While history has largely forgotten the assassination attempt, the would-be assassin’s story is also shrouded in mystery. And while they would meet that one time at a store on West 125th Street in Harlem, they were both born with Georgia clay on their feet. Izola Ware was born to sharecroppers in 1916 in Adrian, about 100 miles from Savannah. She dropped out of school in the seventh grade and in 1937, when she was 21, she married a man named James Curry. The marriage lasted only six months and Curry moved to New York City working on and off as a housekeeper, short-order cook and factory worker. But a series of personal misfortunes, coupled with deteriorating mental health, soon led to paranoia and delusions in Curry.

In his 2002 book, “When Harlem Nearly Killed King: The 1958 Stabbing of Dr. Martin Luther King, Jr.,” Hugh Pearson wrote that Curry’s mental state had nearly incapacitated her before she reached 40. Unable to keep a job, she lived in New York and about ten other cities in the US. By 1958 she had made her way back to New York City where she lived in a rented room in Harlem. In a psychiatric report, published in 2014 by The Smoking Gun and dated Oct. 22, 1958, two psychiatrists wrote that Curry had become convinced that civil rights leaders were Communists plotting against her, making it difficult for her to obtain and retain a job. “She believes she has been under constant surveillance and all her movements are known to the NAACP and Dr. King,” they wrote. “She has feared for her life and for the past year has been carrying a gun to protect herself against possible assault.”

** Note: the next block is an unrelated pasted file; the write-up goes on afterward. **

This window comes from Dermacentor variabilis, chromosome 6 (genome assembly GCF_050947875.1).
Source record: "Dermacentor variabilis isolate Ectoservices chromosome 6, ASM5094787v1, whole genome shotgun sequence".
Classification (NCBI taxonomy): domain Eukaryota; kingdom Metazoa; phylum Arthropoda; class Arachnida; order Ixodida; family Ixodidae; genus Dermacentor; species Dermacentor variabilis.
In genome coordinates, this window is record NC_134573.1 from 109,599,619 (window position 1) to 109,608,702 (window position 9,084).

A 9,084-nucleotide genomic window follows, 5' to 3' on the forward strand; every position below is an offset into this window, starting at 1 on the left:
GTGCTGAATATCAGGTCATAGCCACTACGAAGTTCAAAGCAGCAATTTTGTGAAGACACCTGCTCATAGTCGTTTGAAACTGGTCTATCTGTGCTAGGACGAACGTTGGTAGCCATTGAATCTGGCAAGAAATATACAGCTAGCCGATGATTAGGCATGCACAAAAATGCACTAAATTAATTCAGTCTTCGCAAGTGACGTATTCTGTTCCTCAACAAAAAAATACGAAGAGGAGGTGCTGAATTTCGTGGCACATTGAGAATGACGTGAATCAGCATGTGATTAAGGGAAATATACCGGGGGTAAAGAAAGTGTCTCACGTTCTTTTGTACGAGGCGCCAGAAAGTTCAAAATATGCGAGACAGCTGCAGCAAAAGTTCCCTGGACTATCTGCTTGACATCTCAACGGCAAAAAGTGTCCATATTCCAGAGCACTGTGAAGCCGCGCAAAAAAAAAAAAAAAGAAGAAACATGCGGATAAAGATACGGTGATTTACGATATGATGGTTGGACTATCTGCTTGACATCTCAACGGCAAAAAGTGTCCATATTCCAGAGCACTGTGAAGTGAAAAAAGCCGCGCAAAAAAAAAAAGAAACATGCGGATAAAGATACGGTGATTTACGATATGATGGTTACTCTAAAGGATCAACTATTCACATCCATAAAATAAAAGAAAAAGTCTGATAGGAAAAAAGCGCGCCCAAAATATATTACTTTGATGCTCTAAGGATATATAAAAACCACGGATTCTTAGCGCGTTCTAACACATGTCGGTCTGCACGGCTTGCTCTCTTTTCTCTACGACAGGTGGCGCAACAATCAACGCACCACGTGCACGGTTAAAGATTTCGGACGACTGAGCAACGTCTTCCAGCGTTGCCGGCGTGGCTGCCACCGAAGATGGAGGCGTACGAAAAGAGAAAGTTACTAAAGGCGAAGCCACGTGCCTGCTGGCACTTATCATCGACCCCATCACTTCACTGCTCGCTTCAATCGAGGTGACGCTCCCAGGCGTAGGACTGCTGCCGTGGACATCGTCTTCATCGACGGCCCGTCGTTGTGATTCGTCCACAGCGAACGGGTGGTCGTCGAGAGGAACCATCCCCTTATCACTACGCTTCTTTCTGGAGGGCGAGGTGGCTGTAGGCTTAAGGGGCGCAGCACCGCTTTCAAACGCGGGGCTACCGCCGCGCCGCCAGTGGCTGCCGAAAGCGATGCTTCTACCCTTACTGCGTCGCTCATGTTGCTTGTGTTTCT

When Curry heard that King was just blocks from her rooming house, she seized her opportunity to get him. After he was stabbed, several newspapers printed a photo of King being tended to at the department store with the letter opener still protruding from his chest. “The blade, if somebody had tried to remove it, it would have killed him. He always said was he was glad that he got stabbed in Harlem,” King was rushed to Harlem Hospital, one of the earliest integrated hospitals in the city of New York, for emergency surgery. Dr. Emil Naclerio, a white doctor, and Dr. John Cordice, a black doctor, were called in to save the leader of a burgeoning movement.